The Zavala decision, by ignoring the statute's plain language, led to problems for later courts. They woodenly applied the holding so that if a car was out of traffic with the engine off, then the defendant could not be convicted of DUI. Later, the absurdity of this result became clear. Even if an engine is turned off, it takes only a moment to turn it on. How can such a simple act make such a difference?
To resolve this, in 1995 the Arizona Supreme Court in 1995 did away with the simple bright-line test of Zavala and held in State v. Love that "actual physical control" must be determined by a "totality approach." This approach is used whenever courts cannot provide any meaningful guidance, so they essentially resort to telling juries, "You'll recognize it when you see it." It doesn't work very well for car directions, and certainly doesn't work well to make the law understandable. The Love case created great confusion for the lower courts in Arizona, who weren't sure what it meant.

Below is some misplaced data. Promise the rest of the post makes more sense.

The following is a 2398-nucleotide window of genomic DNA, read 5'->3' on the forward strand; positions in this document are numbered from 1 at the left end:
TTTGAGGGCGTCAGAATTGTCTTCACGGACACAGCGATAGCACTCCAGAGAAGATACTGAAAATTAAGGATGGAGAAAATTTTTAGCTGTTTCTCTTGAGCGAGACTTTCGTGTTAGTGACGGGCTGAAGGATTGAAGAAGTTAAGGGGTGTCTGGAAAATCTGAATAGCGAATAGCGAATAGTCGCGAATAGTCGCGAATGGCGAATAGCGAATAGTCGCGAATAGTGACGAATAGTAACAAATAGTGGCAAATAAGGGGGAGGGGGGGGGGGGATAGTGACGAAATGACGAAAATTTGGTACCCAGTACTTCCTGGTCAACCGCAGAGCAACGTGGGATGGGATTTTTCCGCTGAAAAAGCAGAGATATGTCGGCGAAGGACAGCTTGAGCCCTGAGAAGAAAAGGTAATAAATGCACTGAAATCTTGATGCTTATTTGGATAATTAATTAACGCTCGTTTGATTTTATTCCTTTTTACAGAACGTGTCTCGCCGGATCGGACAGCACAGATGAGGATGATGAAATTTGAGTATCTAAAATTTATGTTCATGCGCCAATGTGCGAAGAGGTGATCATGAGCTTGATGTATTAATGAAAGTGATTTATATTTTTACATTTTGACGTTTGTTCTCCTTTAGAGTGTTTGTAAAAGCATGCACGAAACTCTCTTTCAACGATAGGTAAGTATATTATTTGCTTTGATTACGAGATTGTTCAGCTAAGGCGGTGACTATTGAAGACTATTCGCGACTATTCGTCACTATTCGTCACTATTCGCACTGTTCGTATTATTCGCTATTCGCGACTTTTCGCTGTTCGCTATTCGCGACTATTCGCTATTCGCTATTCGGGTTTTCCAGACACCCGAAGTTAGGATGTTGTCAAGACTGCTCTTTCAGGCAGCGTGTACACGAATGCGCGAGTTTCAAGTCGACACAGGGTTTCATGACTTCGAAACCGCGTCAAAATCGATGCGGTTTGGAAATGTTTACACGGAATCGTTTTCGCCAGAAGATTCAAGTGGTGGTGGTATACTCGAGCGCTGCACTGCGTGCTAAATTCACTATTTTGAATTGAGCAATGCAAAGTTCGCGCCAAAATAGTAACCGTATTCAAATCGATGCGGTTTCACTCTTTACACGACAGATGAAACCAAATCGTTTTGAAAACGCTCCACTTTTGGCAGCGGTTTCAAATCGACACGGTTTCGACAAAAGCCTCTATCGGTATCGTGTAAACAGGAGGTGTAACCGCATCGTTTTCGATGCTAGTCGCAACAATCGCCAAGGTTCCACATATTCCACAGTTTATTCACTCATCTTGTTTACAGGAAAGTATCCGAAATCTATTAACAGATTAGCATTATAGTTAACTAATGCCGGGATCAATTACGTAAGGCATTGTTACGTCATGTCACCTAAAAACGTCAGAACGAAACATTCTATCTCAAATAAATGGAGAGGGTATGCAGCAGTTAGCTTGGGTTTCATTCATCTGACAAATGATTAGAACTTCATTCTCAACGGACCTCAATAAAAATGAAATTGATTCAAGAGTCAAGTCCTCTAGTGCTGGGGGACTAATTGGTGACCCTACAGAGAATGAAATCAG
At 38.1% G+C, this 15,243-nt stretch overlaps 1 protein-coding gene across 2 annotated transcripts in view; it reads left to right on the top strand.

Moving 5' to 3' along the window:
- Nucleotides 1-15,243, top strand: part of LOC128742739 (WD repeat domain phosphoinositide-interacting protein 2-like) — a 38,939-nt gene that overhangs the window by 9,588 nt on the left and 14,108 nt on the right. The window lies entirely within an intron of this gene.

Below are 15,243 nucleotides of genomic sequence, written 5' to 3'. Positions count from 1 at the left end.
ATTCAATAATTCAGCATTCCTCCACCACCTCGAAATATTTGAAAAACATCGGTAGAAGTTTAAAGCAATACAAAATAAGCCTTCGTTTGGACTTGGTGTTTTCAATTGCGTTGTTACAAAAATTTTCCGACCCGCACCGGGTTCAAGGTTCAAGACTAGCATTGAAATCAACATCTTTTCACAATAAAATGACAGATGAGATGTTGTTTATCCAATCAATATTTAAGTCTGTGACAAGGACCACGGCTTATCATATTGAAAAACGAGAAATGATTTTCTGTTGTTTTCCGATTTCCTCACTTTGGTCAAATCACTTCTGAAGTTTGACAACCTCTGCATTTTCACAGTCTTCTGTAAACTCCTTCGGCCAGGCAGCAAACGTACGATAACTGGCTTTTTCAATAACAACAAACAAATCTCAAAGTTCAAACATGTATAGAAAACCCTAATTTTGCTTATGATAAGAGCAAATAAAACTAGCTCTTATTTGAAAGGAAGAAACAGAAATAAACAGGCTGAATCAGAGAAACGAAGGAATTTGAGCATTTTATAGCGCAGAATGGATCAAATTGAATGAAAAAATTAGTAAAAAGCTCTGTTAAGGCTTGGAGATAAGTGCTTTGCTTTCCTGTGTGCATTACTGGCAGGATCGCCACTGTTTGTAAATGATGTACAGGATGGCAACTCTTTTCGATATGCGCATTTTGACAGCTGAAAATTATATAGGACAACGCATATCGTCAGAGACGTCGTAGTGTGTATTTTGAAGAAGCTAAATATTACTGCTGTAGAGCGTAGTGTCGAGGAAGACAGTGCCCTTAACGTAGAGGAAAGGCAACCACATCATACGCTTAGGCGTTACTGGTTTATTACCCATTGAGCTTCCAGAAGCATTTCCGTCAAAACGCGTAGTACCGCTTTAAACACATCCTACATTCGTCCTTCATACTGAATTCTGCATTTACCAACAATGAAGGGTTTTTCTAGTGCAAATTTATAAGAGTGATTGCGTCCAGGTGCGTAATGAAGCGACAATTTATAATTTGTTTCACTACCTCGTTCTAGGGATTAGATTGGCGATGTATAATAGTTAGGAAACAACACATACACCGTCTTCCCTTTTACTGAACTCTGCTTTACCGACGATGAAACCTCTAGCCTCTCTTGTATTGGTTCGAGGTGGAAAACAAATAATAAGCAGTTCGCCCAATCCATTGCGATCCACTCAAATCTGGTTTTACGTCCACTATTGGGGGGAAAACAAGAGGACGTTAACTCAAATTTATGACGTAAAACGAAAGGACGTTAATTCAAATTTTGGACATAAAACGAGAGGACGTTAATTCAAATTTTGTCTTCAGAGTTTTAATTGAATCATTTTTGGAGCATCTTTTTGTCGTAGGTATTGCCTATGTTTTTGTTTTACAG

The Arizona Supreme Court Punts Again on DUI
In the most recent case, State v. Zaragoza, the defendant was charged with drunk driving and these were the facts:
In the early morning of April 29, 2006, a Tucson police officer responded to an emergency call at an apartment complex. Outside the complex, the officer saw Defendant Vincent Zaragoza holding on to cars as he staggered through the parking lot toward his own vehicle. Zaragoza entered his car, and the officer pulled up behind him. When the officer shined his flashlight inside the car, he saw Zaragoza in the driver's seat with one hand on the steering wheel as he inserted the key into the ignition with the other hand. Zaragoza had not yet started the car. The officer instructed Zaragoza to exit, and he complied, nearly falling as he did so....
Zaragoza testified at trial that he intended to sleep in the car after having an argument with a woman inside the apartment complex and that he only planned to start the ignition to roll down the window and turn on the radio. He denied any intention of driving.